Lesson Time:
45 to 60 minutes



During the three build sessions, facilitators guide the learners through constructing the case, connecting the components, and successfully powering up the Piper mini computer.

This lesson incorporates final reflection before moving on to Phase 2.

Following this lesson, have students complete Summative Assessment 1.4





Project Manager



Hardware Engineer


This is the wrap-up lesson for building the computer.

Students will continue to work together and celebrate their success in building the computer and seeing it work by applying power. In this final phase, students will be able to identify the different components that make up a computer and how they work together.



Students will:


Explore how physical connections to components build a mini computer system, including both input and output devices.


Construct a model that illustrates how hardware and software work as a system.



Troubleshoot and problem solve to ensure Piper computer case and components power up correctly.


  • Students are in the same teams as before, or make adjustments as necessary to facilitate good teamwork.
  • Charge the batteries before every session.
  • Retrieve student team storage boxes with Piper build components.
  • Hand out batteries and speakers to students when they have completed their build and you have checked it for accuracy. Tell them to not turn off the battery until they learn the proper shut down sequence.

Introduction (2-5 minutes)

  1. Announce expectation: Today is the last session to build your Piper Computer.  
  2. Remind students to use the Teamwork chart. “What can we do today to ensure that we hear and see teamwork?”
  3. Explain to students that they are working on a system. Have students predict the last step in completing their system (the computer). You can use the “After” column of their visual organizer. 
  4. “How do we get power to a computer? How do we turn the computer on?”
  5. (Hold up a Piper battery pack) “The power bank for our computer needs to be charged. I will handle that for you for safety reasons. You’ll know it is fully charged when all the lights are blue. There is an on/off switch that you use turn it on. Each class, you will return your battery to me so that we can ensure they are charged up.”
  6. “Why do we have to be careful about power sources and plugging things in?” (Example answer: to prevent electrical shock)

See teamwork example here.


Main Activity (50-75% of class time)

  1. Students finish building kit using the blueprint. Try not to micromanage here; students will make mistakes and find ways to solve the problem themselves.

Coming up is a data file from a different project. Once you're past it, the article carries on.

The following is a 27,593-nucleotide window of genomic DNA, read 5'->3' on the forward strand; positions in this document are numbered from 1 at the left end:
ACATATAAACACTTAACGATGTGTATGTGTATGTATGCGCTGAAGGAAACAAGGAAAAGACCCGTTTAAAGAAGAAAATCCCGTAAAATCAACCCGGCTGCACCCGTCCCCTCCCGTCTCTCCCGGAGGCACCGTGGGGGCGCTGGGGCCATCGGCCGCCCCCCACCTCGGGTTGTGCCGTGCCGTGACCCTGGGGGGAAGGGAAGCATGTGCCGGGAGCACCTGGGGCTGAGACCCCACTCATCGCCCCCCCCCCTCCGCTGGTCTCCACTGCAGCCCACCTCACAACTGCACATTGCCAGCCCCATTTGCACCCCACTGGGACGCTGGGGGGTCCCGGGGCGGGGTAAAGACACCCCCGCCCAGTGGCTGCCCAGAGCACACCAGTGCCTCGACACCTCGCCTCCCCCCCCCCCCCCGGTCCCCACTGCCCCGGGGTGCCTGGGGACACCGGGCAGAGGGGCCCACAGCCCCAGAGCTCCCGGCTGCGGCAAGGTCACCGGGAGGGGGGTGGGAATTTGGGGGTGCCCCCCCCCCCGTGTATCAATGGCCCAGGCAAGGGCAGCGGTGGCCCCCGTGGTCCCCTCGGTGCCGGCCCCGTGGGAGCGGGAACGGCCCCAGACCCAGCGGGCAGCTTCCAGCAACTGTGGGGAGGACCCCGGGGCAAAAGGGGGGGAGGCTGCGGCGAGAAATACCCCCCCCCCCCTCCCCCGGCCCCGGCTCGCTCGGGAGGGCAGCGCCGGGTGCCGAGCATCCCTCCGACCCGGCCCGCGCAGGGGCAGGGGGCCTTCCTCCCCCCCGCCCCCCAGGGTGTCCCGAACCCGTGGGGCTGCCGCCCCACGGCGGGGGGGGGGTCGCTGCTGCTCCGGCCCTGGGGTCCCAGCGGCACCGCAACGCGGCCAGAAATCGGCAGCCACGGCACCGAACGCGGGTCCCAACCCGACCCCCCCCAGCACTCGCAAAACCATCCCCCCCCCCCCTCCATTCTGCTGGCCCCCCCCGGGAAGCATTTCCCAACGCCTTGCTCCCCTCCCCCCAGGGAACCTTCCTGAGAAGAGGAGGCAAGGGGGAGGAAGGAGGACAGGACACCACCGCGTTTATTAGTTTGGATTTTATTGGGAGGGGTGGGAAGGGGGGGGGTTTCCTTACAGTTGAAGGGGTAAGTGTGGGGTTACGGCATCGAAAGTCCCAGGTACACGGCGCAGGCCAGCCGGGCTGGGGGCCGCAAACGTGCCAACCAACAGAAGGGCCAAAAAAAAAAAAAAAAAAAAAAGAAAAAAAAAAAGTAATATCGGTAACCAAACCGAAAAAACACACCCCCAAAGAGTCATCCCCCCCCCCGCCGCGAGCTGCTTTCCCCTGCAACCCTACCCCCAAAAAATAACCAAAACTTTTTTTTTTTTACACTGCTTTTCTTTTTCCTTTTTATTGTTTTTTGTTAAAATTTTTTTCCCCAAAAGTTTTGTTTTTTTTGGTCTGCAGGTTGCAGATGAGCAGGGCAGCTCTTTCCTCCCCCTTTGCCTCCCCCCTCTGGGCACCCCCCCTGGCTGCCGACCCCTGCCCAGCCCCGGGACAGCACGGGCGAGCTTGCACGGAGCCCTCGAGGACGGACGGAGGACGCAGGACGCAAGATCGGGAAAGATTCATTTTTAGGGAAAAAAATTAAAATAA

2. After each team finishes the build, they should ask for a checkoff. Use the picture in the center of the Blueprint. Go through each of the components and cables out loud and give accolades for good work, and suggestions for improvement. Celebrate! They just built their first computer!
  3. When the computer is complete, give the team a battery to plug in. Tell them to verify that the computer comes on and wait until you can come back to demonstrate the proper shut down sequence.

Debriefing Activity (25% of class time)

  1. Teacher led discussion: Guide students through the importance of connections in their build. The goal is to have students identify the connections that needed to be made in order to have a complete and functional Piper Computer.
  2. Lesson 1.4 Building Review slides. Students should take notes from the slides and update their graphic artifacts or parts poster/notes, then explain to teammates or whole group by swapping notes or posters.
  3. Review vocabulary words and definitions that were encountered during the lesson.
  4. Through group discussion, encourage early adopters to help others clarify misconceptions and answer questions as needed.


  1. Extend: Have a group discussion comparing their Piper Computers to other computers the students interact with daily (desktops, laptops, tablets, smartphones, etc.). Share earlier versions of computers, including the human computers of NASA (see: Dorothy Vaughan), the original IBM or Steve Job’s early prototypes. Have students consider how computers have evolved over the course of history.*
  2. How would you define a computer?
    * This extension discussion could help you reinforce the computer science learning around the role of technology in society and culture (reference CA CS standard CA CS 3-5.IC.20 Discuss computing technologies that have changed the world, and express how those technologies influence, and are influenced by, cultural practices.)

Closing Activity (15-20% of class time)

  1. Co-produce your learner’s own “top 10” concepts from summarizing Lesson 1.4 Building Review slides in their own words.
  2. Review initial answers from the Phase 1 Formative Assessment (found in Lesson 1.1)
  3. Use Assessment Bank and select a summative assessment.
  4. Have students complete these reflection questions:
    • How is a computer an example of a system?
    • How are blueprints used in STEM?